January 04, 2016
Family Film Blogging (Non-Star Wars Edition): Creed and Concussion
Posted by Christine Hurt

We took the older kids to some non-Star Wars PG-13 movies this holiday, though I am still resisting going to see Daddy's Home, which just seems awkwardly horrible from the trailer I've seen dozens of times now.  The two we did go see were Creed and Concussion, and I would heartily recommend them both.

As you probably now, Creed is a sequel/reboot of the Rocky franchise, which I have to say I lost track of after Mr. T and the Russians.  In fact, I'm not sure I've ever seen Rocky the original from start to finish.  I did see the last half of I and the first part of II during a marathon last year, so I think I'm good on the basics.  Rocky III was the first movie I saw sitting next to a boy, so I can remember it pretty well.  Enough about me.

So, Sylvester Stallone has now realized that he cannot carry the franchise indefinitely, and this episode focuses on Adonis Creed (Donnie), the son of Apollo Creed, born out-of-wedlock by Apollo's mistress after his fatal boxing match with Ivan Drago in Rocky IV.  Donnie ends up in the foster care system after the death of his mother, but Apollo's widow eventually finds him and becomes his guardian.  Donnie spends the last half of his adolescence in plush Californian opulence, nurtured by his "Ma," but secretly satisfies his desire to fight by boxing in Tijuana.  Though he becomes successful in the financial industry at a young age, he leaves it behind to move to Philadelphia to ask Rocky Balboa to train him.  Of course, Rocky at first balks at the suggestion, having become a semi-reclusive figure after the death of Adrian, running a restaurant and living in his old, modest home.  (Apparently, Rocky lost his fortune in Rocky V, which I missed.)  Eventually, however, Rocky takes on Donnie as a fighter, and the two take on a familial-type relationship.  Donnie calls him "Unc," and he moves in with him.

Donnie and Rocky try to keep his identity a secret, but of course Adonis' relationship to Apollo is leaked to the media.  Following this revelation, the heavyweight champion, who is awaiting a probable prison sentence, offers to fight Donnie for the championship.  The fight will bring the Irish fighter a lot of money and publicity, which will help his family after he goes to prison.  Donnie of course has nothing to lose.  The fight is a lot like the championship fight between Rocky and Apollo in the original movie, in case you haven't figured that out yet.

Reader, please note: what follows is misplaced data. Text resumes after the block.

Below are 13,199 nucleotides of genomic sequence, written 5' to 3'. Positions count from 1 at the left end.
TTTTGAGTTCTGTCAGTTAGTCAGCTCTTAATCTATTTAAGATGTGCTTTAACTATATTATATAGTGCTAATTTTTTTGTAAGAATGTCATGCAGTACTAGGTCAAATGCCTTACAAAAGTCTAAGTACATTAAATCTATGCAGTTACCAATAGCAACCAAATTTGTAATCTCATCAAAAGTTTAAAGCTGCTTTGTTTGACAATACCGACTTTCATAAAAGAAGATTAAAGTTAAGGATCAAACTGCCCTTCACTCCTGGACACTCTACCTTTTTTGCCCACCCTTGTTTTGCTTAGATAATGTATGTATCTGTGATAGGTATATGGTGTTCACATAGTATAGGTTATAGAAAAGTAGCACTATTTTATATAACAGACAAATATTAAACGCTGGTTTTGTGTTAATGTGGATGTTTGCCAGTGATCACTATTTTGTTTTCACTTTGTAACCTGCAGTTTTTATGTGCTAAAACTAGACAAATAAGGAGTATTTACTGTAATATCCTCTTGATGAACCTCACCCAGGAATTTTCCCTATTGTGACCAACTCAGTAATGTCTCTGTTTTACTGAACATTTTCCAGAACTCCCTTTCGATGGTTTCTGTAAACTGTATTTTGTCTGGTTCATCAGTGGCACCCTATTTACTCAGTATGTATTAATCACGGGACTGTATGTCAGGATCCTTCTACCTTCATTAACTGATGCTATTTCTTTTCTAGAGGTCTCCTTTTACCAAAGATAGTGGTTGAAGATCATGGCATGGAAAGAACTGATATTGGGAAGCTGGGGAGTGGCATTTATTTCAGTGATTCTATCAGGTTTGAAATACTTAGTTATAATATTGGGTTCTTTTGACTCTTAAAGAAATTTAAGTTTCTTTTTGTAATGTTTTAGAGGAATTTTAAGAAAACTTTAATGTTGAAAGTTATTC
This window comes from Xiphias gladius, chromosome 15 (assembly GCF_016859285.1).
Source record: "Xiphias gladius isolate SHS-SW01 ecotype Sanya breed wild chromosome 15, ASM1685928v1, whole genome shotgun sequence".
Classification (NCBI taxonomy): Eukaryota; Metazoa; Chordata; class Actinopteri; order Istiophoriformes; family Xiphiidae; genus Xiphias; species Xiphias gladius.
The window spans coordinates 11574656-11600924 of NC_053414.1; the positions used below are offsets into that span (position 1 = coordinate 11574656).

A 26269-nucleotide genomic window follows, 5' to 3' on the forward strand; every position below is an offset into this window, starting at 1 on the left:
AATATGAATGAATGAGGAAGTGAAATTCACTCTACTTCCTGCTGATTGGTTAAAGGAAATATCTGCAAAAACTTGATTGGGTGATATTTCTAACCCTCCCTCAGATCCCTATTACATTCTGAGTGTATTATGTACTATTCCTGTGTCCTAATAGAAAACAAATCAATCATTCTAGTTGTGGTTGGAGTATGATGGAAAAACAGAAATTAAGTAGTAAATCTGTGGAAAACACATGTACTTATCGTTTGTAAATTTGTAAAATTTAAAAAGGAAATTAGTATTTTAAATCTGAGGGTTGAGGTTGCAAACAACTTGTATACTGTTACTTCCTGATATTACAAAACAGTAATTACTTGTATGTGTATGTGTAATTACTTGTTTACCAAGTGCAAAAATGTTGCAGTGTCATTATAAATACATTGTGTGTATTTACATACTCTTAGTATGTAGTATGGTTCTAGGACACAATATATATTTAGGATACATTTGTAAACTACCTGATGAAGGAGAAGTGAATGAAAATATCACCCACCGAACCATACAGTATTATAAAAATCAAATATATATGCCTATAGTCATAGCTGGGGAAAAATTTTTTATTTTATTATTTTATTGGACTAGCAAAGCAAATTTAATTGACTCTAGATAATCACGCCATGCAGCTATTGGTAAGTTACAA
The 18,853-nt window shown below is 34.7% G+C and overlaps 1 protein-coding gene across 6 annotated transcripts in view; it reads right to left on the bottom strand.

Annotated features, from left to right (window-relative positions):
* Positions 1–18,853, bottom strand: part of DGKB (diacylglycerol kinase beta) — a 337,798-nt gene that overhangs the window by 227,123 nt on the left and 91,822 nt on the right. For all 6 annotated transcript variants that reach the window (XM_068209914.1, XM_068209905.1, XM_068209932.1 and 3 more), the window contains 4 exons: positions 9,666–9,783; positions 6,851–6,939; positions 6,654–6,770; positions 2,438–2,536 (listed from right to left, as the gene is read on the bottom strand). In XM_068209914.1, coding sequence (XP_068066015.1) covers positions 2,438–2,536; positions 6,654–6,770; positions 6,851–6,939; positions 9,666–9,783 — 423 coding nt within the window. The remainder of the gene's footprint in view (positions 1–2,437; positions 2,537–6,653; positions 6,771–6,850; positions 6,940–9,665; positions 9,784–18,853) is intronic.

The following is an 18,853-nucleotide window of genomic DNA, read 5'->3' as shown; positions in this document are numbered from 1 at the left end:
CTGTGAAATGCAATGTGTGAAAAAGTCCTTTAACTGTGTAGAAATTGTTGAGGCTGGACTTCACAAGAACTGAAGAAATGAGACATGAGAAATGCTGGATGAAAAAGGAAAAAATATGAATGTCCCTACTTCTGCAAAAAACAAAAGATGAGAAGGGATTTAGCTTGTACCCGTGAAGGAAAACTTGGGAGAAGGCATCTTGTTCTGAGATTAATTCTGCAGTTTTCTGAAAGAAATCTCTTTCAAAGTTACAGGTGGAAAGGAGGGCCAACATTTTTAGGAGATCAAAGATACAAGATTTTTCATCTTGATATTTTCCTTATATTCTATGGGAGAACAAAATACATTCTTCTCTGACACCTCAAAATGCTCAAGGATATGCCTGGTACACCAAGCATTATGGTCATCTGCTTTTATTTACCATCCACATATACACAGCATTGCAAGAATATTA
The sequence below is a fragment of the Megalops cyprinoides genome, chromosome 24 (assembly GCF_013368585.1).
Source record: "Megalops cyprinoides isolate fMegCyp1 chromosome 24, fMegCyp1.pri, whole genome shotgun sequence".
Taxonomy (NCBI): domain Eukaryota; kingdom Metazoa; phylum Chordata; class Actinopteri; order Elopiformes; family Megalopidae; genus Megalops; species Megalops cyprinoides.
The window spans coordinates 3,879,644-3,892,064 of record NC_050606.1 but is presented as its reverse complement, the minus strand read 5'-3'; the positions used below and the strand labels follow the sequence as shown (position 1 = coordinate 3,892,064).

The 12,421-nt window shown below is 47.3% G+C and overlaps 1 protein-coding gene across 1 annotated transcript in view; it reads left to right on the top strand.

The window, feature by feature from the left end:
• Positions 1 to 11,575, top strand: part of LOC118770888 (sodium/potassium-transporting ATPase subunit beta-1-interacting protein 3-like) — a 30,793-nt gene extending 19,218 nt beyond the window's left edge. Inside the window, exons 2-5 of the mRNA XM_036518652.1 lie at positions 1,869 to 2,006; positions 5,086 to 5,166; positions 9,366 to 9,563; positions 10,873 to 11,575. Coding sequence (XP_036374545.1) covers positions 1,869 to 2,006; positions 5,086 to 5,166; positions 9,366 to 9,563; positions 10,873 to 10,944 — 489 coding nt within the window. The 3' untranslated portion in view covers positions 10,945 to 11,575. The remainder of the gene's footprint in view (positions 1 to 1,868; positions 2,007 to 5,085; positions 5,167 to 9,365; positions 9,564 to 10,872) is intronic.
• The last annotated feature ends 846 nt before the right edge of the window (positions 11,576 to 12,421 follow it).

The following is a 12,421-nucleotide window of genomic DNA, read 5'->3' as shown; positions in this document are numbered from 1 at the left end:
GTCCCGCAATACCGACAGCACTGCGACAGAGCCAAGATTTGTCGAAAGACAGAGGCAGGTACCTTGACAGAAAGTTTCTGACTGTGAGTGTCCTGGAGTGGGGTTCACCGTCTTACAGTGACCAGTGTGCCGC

I never watch actual boxing, but I kind of enjoy boxing movies.  I once heard a director explain that boxing movies are really dancing movies, and that makes a lot of sense to me.  Michael B. Jordan, who we knew from Parenthood and The Fantastic Four, was pretty amazing in this really physical role.  And Stallone, who did not write the screenplay, gives a great, understated performance as Rocky Balboa.  If you are a Rocky fan, there are plenty of homage moments that will make you nostalgic.  If you aren't, then you will enjoy the movie afresh. 

Concussion is also a movie about a contact sport, but this movie focuses more on the darker side of athletic violence, not the poetic beauty.  Based on a true story, the film focuses on Dr. Bennet Omalu, a forensic pathologist who, working in Pittsburgh, was assigned to perform an autopsy on a former Pittsburgh Steeler center, Mike Webster.  Against the wishes of his colleagues, he performs extra tests to determine why Webster's mental health had deteriorated to the point where he was living in his truck, sniffing super glue and taser-ing himself so he could sleep.  Dr. Omalu identifies brain damage undetectable by CT scans, seemingly caused by repetitive sub-concussive blows to the head over the course of Webster's successful NFL career.  He shows his findings to notable academics at Columbia University, and together with the head coroner in Pittsburgh, publishes his findings.  The movie chronicles the downward trajectory of his medical career as his work earns him jeers, death threats, and damage to his reputation. The film presents a scene in which the FBI will investigate the Pittsburgh coroner and try to force Dr. Omalu into being either a witness or defendant to the trumped-up charges, but Slate has exposed this scene as misleading.  I have not done any independent research on the FBI investigation.  Eventually, Dr. Omalu gains access to the brains of three other NFL players, all of whom exhibit the same damage.  Dr. Omalu was later vindicated, but only at great personal cost.

Commentators on the movie continue to argue over the implications of Dr. Omalu's research and whether NFL players are exposing themselves to outsized risks.  The movie, however, does pose interesting questions.  Even if the evidence against football collisions was incontrovertible and airtight, would it make a difference?  Would fans stop watching or players stop playing?  Would 10% of moms not let their kids play football, and (as suggested in the movie) professional football would die?  If the coroner assigned to Mike Webster had been a Steeler's fan, or even a football fan, would chronic traumatic encephalopathy (CTE) never have been detected?  The Sony email leaks apparently contained emails suggested that the movie was changed so as not to anger the NFL.  Even so, the movie seems to be fairly straightforward in its blaming the NFL for not disclosing risks that it had discovered and not seriously investigating red flags.  In the end, it is a movie, and the movie is quite compelling.

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